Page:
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Monday, July 17, 2006

N.Y. Post: Mushnick: WRIGHT STARS IN AD FOR FAITH HEALER (RR)

To live, I’d drink even the liquid of feces!

So it’s Saturday afternoon and we’re watching the Mets on Ch. 11. They’re playing the Cubs in Wrigley, when, during a commercial break, David Wright, in his Mets uniform and standing in Shea, pops up to tell us:

“Hi, I’m David Wright. I invite you to the ‘Salvation Miracles Revival Crusade’ with Dr. Jaerock Lee, at Madison Square Garden, July 27, 28 and 29.”

...Sorry, boys and girls, while we mean no offense toward anyone’s spirituality and religious devotion - Wright’s included - that was the weirdest player/team-connected TV ad we’d ever seen within a telecast of a big league game.

And are Mets telecasts and Mets dressed in their Mets uniforms now available to help deliver religious come-ons of any and all kinds?

Repoz Posted: July 17, 2006 at 11:18 AM | 462 comment(s) Login to Bookmark
  Tags: international, mets

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   301. FJ Posted: July 20, 2006 at 11:25 PM (#2105487)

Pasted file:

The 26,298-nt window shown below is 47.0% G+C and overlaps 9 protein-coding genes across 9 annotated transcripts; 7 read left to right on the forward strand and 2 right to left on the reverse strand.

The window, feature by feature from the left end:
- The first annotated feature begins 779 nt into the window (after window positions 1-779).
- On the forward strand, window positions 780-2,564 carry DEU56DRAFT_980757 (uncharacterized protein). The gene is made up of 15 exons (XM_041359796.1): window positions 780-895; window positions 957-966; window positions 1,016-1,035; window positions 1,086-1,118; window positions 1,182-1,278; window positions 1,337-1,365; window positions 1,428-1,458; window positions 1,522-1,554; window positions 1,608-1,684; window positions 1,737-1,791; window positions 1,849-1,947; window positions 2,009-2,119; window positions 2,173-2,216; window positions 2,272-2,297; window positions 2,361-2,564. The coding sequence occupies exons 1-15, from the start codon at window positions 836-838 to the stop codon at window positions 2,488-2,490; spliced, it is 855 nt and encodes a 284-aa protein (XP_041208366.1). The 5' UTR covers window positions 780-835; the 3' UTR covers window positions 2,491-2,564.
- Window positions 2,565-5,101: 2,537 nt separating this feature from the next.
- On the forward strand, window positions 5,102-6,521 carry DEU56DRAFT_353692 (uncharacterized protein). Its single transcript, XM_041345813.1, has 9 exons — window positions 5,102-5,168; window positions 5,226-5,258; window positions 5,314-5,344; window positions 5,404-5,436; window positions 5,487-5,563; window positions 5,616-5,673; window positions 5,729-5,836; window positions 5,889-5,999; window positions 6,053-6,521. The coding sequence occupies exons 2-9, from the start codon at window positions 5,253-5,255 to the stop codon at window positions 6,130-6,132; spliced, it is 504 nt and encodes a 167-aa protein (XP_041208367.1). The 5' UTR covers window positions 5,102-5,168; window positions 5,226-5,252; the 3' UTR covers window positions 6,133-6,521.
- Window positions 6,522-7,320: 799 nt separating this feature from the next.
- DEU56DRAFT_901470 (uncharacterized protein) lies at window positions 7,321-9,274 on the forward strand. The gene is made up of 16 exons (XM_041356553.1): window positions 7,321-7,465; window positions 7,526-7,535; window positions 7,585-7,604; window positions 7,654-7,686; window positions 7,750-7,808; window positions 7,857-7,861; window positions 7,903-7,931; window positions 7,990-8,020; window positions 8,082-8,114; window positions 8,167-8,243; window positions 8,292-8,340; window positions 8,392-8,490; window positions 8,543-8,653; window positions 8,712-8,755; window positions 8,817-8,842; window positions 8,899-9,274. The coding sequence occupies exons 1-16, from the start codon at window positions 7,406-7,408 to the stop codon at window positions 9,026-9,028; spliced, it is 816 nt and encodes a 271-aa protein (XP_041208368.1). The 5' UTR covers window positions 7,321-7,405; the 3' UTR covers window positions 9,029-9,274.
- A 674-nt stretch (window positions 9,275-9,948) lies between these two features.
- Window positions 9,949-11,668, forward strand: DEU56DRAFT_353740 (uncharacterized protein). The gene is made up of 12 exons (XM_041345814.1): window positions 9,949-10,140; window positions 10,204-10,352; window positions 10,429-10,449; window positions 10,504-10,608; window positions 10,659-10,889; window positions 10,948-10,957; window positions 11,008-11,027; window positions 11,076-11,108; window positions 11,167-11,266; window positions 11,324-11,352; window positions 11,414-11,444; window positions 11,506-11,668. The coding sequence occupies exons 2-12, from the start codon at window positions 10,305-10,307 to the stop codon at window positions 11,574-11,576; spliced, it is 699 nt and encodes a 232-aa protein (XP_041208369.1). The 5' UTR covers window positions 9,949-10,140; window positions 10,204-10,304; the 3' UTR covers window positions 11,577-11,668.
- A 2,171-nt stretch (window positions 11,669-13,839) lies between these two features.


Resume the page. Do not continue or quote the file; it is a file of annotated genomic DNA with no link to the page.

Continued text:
Gee, scientists don't understand exactly why ice has all of the properties it has, lets spend a week discussing whether there's some supernatural influence!


I think it's a standpoint also of those who are trained in the sciences and do it for a living and those who do not (I could be wrong here, though).

Science requires a certain set of criteria to pass through. MEANING and truth, however, does not require as stringent a set of criteria. Both TwoAlous and BL seem to think that there is no real significant difference between scientific truth and truth. (Ok, TwoAlous DOES state that it's not science, but he is then, "amused" with the people who strongly object to it being taught AS SCIENCE in science classes. But then, he also says it's wrong. I'm really not sure what his stand is.)